After 466 years, Portugal handed back the city of Macau to China. It is small and museum-like, a fine example of colonial Portugal on the South China Sea.
The Fortaleza Do Monte is a typical Portuguese fortified complex strategically located on a hill above the old cathedral in the heart of the city. Its many old canons and mighty fortress walls are reminders of those times when invasion was a constant threat.
The old centre of the city is the triangular Largo Do Senado, Senate Square. Its wonderful colonial buildings with their light-colored facades were built at the end of the 19th century and completely renovated in the final decade of the 20th.
Macau’s largest Buddhist temple, Templo de Kun Iam Tong, dates back 400 years to the Ming Dynasty when its original foundations were built. Beyond its main gate, just off a busy street in the north of the city, is a peaceful oasis of silence and contemplation, a mystic place in which stone lions, golden Buddhas and all who visit are surrounded by serene, aromatic wisps of smoke.
The beautiful Jardim de Lou Lim Ioc Park is situated in the northern less touristy business district of the city. It was designed in the 19th century by a wealthy Chinese trader, Lou Kau. This marvelous oasis is an idyllic setting with a lotus pond, rocks, grottos and waterfalls.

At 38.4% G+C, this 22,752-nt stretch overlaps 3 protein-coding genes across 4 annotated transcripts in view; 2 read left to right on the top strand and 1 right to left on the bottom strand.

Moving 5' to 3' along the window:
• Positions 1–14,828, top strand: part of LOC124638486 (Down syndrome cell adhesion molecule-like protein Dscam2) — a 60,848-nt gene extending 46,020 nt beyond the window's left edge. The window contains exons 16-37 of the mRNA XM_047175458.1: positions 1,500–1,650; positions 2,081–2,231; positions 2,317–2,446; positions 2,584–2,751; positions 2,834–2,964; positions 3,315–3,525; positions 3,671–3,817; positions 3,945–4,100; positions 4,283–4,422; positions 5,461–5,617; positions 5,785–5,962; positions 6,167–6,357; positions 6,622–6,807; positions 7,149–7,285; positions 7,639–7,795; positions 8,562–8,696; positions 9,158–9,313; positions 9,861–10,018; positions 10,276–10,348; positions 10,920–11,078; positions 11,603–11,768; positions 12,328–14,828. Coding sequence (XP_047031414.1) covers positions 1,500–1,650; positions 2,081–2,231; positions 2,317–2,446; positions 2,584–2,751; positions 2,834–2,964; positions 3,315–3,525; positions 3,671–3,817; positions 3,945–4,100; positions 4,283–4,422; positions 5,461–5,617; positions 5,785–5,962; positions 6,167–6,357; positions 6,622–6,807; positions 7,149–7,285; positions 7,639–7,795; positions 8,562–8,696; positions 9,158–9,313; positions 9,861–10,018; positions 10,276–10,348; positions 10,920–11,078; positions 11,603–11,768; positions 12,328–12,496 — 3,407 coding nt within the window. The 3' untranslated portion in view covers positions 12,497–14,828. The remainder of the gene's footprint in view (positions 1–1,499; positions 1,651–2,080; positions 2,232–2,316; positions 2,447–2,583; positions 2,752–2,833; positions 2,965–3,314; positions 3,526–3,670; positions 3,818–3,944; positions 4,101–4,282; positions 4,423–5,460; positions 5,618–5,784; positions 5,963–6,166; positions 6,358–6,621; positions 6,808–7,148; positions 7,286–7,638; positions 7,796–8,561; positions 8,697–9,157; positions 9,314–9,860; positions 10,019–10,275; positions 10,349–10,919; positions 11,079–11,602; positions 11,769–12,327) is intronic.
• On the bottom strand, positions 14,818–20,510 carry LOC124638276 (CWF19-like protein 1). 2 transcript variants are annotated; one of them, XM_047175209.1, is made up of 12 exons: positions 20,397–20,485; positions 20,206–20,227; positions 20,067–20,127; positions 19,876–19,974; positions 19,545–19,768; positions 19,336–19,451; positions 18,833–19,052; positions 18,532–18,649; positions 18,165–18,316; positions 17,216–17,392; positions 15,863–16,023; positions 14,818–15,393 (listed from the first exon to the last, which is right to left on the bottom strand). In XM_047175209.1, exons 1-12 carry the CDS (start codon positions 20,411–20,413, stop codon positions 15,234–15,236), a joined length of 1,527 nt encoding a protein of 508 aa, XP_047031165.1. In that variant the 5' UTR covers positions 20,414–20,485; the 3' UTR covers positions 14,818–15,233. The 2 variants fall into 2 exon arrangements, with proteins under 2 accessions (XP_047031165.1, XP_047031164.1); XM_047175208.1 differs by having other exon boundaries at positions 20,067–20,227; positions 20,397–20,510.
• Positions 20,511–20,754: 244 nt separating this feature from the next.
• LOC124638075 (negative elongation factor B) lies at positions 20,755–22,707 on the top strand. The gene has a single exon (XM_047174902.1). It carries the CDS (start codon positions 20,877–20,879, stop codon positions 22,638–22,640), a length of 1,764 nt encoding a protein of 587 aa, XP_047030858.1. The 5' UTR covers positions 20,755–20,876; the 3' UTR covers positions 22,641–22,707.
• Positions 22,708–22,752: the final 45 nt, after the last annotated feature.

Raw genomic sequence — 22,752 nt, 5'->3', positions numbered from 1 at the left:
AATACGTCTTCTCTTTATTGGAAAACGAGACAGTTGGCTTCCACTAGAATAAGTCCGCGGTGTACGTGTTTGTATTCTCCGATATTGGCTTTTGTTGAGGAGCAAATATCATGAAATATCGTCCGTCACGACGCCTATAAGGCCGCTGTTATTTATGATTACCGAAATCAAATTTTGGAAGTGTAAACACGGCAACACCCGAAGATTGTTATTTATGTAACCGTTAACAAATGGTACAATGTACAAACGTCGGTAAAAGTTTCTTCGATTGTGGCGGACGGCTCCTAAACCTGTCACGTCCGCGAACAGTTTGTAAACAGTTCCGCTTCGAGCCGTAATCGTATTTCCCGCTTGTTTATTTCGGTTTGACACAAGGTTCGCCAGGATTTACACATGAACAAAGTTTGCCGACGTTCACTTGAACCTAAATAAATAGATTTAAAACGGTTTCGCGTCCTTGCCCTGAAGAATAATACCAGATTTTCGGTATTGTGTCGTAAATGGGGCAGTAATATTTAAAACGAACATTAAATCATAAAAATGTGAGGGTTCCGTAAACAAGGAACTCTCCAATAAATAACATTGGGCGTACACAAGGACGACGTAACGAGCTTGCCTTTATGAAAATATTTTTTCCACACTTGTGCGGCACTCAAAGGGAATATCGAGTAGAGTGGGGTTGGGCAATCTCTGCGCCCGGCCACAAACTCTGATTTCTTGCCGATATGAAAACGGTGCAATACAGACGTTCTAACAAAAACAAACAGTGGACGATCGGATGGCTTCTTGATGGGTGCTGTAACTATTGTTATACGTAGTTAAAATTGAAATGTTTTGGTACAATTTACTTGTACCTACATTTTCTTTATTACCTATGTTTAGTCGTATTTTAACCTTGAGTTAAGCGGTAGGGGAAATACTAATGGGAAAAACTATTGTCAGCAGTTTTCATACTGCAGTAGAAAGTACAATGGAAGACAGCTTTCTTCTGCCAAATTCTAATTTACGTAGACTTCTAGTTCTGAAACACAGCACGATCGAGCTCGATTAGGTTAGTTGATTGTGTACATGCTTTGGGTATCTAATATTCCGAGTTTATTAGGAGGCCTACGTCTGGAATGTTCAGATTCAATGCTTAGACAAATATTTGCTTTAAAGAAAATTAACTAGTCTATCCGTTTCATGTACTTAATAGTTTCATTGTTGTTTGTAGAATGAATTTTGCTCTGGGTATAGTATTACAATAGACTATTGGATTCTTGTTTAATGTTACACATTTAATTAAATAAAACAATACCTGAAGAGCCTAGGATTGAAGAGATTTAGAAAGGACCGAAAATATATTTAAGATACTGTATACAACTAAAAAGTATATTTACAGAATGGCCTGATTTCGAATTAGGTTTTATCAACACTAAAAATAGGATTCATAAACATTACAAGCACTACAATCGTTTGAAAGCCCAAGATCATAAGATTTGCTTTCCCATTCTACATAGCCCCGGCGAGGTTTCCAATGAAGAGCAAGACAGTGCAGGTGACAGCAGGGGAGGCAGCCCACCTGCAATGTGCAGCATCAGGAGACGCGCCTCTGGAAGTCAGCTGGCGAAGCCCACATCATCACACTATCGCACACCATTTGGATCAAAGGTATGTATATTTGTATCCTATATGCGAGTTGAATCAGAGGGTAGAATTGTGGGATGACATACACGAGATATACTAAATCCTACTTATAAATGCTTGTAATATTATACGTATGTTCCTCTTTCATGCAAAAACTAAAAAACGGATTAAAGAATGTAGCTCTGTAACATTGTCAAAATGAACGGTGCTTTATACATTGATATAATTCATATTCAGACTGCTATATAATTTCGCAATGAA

Excursions are available on restored motorized junks that leave from the City’s harbor several times a day.
Taipa is the larger of the two islands that belong to Macau. The tangled and narrow alleys in the centre of Vila da Taipa abound with rural character and Portuguese street signs are painted on azulejos. The island’s shops and light-colored houses would be equally at home in Portugal.
Although the Macau of today has much contemporary flair, it continues to enjoy a rich colonial inheritance that is well worth seeing.